faster than nylon brushes.
- similar to polyester, but more abrasion resistant. They lose
some of their stiffness after long exposure to latex paint on
hot days. The type of bristling material should be stamped on
the handle of the brush. Any brush you choose should be flagged
(split tips). This enable sit to retain more paint and spread
it more uniformly.
Rollers - when you want to paint
a large area in a short time. They are available in a variety
of widths. Like brushes, some are better for one type of paint
than another. A power paint roller that thumps paint out of the
can and through the paint roller is also available and is useful
for large jobs.
Pad applicators - apply paint smoothly
and fast, but require some skill. They come in various widths
and are used with a roller tray.
Spray applicators - mechanical spraying
equipment can be purchased or rented. These can be either airless
(hydraulic) or conventional air-atomized spray types. They are
good for large jobs or hard-to-paint areas like shutters and
louvered doors. Use spray applicators safely by following manufacturers
directions. Open doors and windows and wear an appropriate paint
- clear coatings, paints and enamels are available in convenient
spray containers. They are ideal for painting wicker furniture
or other small difficult-to-paint projects. Open doors and windows
to improve ventilation.
Proper surface preparation is the key to a professional-looking
and long-lasting paint job. Follow these steps for preparing
- Examine plaster
walls for cracks and mars.
- Fix small hairline
cracks with spackling material; fill larger cracks with special
matching plaster. Sand lightly when dry for a smooth surface.
- Clean the surface
to remove dirt, oil, grease, rust and flaking paint.
- Remove all hardware
from doors and windows and loosen lighting fixtures or cover
these areas with masking tape and scraps of paper or cloth.
Bare or new surfaces and surfaces with areas where the paint
has deteriorated will require a prime coat. If the old coating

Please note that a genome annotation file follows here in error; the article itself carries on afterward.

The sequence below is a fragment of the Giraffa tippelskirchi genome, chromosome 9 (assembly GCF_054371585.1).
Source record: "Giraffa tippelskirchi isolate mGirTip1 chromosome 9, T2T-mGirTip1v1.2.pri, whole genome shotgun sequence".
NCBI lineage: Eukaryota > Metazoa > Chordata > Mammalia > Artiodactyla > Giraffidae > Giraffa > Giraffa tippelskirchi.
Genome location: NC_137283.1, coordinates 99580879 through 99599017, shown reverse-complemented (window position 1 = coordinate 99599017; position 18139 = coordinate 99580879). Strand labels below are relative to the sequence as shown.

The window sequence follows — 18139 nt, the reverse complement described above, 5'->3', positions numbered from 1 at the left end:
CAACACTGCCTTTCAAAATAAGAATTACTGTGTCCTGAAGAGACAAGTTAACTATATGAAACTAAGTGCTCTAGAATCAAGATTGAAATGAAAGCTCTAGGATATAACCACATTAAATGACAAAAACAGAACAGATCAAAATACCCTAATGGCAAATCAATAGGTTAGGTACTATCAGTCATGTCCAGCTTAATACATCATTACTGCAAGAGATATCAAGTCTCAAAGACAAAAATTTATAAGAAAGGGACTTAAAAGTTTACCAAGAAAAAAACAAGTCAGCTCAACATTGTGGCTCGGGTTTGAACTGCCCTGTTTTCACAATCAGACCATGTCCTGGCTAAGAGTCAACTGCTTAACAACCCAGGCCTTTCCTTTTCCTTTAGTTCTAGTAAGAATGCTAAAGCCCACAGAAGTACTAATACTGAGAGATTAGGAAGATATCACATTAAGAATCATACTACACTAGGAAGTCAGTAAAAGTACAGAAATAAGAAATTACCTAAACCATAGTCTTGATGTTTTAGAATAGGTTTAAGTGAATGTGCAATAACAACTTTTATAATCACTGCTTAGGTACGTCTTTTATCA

is intact and free of rust and peeling or blistering paint, it
can serve as the prime coat after a light sanding. The topcoat
you have chosen will usually name the proper primer to accompany
it on the paint can'slabel. Sometimes the topcoat itself is recommended
as a primer - consult the can label.
Read all label instructions on the can of paint thoroughly and
follow all suggestions especially for stirring.
cream into your hands and arms - it will be easier to remove
all paint from your skin by washing with warm soap and water
when the job is done.
Cover floor and
furniture with dropcloths or sheets. Clean up paint splatters
as you go along. They re much easier to remove when they are
If you are using
solvents or solvent-thinned paints be sure all pilot lights and
fires are out before you begin. When using any type of paint
or coating, be sure there is plenty of fresh air and ventilation
in your working area.
To prevent one lap from drying before you paint the next lap,
work across the width of the ceiling rather than the length,
painting about two-foot wide, slightly overlapping strips.
If you are using
a ladder to reach the ceiling (rather than using a long-handled
roller), be careful not to reach too far or risk falling off
When you move
the ladder, remove paint, brushes, or rollers to avoid spilling.
Begin at the upper left-hand corner if you are right-handed,
and at the upper right-hand corner if you are left-handed; work
down toward the floor.
When using a
roller, paint the outside edges with a brush first for a neater
Use a round, one-inch brush for window sashes and a two to three-inch
brush for the remainder of the trimwork throughout your house.
floor molding, put tape along the floor, to protect it from paint.
Use tape along the edges of the glass, and then paint the various
window parts in this order: mullions, horizontal sashes; vertical
sashes; vertical frames; horizontal frames; sill; and apron.
When you ve finished
painting, follow paint can label directions for clean-up and
© National Paint & Coatings Association